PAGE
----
Jan 22 2010

Graham Reaffirms Support for Holding Detainees in Preventative Detention

Plans to introduce legislation on Preventative Detention

WASHINGTON – U.S. Senator Lindsey Graham (R-South Carolina) today made this statement on reports the Obama Administration is prepared to hold nearly 50 Guantanamo detainees in preventative detention.  Preventative detention is a status that will be used to hold terror suspects who are too dangerous to release but cannot be tried by military tribunal or in civilian court. 


Graham said: 


“I appreciate the Administration’s recognition that nearly 50 Guantanamo detainees are too dangerous to release and will not face traditional prosecutions either by military commission or in civilian courts.  Some want our nation to adopt a ‘Try or Release’ policy in regards to detainees. I strongly oppose that approach and am glad the Obama Administration has rejected it as well.  With the percentage of former Guantanamo detainees who have returned to the fight soaring to 20 percent, we must not be hesitant to detain those who pose a real threat to our national security.


“However, much more work remains when it comes to holding enemy combatants indefinitely.  The Administration should work with Congress to develop and pass a law to indefinitely hold detainees off the battlefield.   It should be a national security-centric system, based on the law of armed conflict.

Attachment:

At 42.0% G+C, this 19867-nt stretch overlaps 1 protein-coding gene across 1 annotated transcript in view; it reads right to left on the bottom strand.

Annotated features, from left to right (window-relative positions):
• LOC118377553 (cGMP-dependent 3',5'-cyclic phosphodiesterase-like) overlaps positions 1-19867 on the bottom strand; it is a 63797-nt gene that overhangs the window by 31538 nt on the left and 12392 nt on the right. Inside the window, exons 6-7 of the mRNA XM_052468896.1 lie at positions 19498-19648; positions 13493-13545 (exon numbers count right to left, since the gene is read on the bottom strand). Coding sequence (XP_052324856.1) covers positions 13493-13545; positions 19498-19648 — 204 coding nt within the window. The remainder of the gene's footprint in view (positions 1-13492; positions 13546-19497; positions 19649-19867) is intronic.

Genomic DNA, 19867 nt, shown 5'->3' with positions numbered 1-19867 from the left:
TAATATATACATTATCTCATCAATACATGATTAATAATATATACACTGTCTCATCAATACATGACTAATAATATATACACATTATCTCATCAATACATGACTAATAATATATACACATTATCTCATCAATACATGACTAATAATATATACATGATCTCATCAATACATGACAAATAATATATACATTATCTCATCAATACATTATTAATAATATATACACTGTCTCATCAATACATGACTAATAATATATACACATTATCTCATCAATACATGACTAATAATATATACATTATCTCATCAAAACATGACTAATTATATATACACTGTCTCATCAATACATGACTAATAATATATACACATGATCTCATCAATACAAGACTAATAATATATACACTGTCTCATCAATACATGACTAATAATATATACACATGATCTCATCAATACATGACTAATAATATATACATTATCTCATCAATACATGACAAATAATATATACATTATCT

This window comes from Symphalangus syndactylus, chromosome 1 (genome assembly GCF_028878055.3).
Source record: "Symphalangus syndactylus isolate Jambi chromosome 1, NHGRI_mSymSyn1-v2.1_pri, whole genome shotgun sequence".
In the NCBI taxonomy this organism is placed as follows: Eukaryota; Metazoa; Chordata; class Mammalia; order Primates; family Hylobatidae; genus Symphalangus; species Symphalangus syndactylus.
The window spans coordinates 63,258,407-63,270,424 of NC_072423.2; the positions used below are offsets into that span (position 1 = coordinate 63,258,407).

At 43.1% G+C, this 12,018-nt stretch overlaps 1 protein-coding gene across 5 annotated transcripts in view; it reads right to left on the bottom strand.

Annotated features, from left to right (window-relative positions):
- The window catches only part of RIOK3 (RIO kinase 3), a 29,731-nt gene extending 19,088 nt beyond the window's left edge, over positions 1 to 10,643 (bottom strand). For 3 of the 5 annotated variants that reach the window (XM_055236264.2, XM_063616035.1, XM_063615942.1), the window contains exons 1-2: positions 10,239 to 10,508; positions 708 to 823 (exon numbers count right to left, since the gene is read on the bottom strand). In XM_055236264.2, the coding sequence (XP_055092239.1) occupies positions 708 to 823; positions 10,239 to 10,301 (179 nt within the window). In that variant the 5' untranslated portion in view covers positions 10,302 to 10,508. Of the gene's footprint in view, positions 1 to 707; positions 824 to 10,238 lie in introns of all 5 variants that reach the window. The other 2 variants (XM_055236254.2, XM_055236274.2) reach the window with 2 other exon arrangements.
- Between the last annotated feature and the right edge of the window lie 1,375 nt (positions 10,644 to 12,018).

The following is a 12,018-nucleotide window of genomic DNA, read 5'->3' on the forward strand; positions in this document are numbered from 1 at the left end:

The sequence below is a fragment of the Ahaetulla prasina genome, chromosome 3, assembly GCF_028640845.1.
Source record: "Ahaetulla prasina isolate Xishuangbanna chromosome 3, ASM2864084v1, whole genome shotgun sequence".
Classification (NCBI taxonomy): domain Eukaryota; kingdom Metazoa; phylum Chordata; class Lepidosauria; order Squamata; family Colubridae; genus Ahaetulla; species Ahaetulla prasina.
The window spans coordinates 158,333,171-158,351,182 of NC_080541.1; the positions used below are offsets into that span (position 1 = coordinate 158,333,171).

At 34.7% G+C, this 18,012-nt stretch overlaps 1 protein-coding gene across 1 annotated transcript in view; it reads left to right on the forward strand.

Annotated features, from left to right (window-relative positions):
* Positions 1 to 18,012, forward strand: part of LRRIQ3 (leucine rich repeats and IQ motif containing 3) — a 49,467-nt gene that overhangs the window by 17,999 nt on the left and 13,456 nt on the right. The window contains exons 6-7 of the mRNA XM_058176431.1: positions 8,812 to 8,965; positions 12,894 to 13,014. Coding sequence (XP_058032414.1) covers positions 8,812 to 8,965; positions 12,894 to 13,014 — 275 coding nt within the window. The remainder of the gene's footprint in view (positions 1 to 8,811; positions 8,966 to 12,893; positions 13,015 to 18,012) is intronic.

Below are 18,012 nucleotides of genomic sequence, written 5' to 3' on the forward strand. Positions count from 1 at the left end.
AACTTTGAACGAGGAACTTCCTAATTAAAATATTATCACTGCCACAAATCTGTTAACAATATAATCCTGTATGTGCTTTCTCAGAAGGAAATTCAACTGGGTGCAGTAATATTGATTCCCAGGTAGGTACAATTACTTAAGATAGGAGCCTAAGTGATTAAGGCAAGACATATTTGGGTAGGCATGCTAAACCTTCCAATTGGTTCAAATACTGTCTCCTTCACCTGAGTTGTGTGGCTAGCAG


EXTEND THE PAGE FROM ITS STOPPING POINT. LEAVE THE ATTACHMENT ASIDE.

“Military law allows the indefinite detention of enemy prisoners, and I have no problem holding these dangerous terror suspects indefinitely.  However, I realize that since this may be a war without end, it would be wise to create a statutory process laying out rules for long-term detention of enemy combatants that reinforce the President’s authority to detain combatants during a time of war. 


“I am in the process of drafting legislation dealing with the issue of preventative detention.  This is a complex area of the law, but my goals are simple – to create a legal system which recognizes that we have been and remain at war, provide a mechanism for future detentions of those apprehended on the battlefield, demonstrate that detention of terror suspects is not arbitrary or unjust, and strengthen procedures to protect classified information. 


“Additionally, closing Guantanamo will be incredibly difficult until you have a rational plan to address long term detention. 


“Remember, these detainees are warriors, not common criminals.  They should be treated as such, and the legal system we use to detain them must be built around that concept.”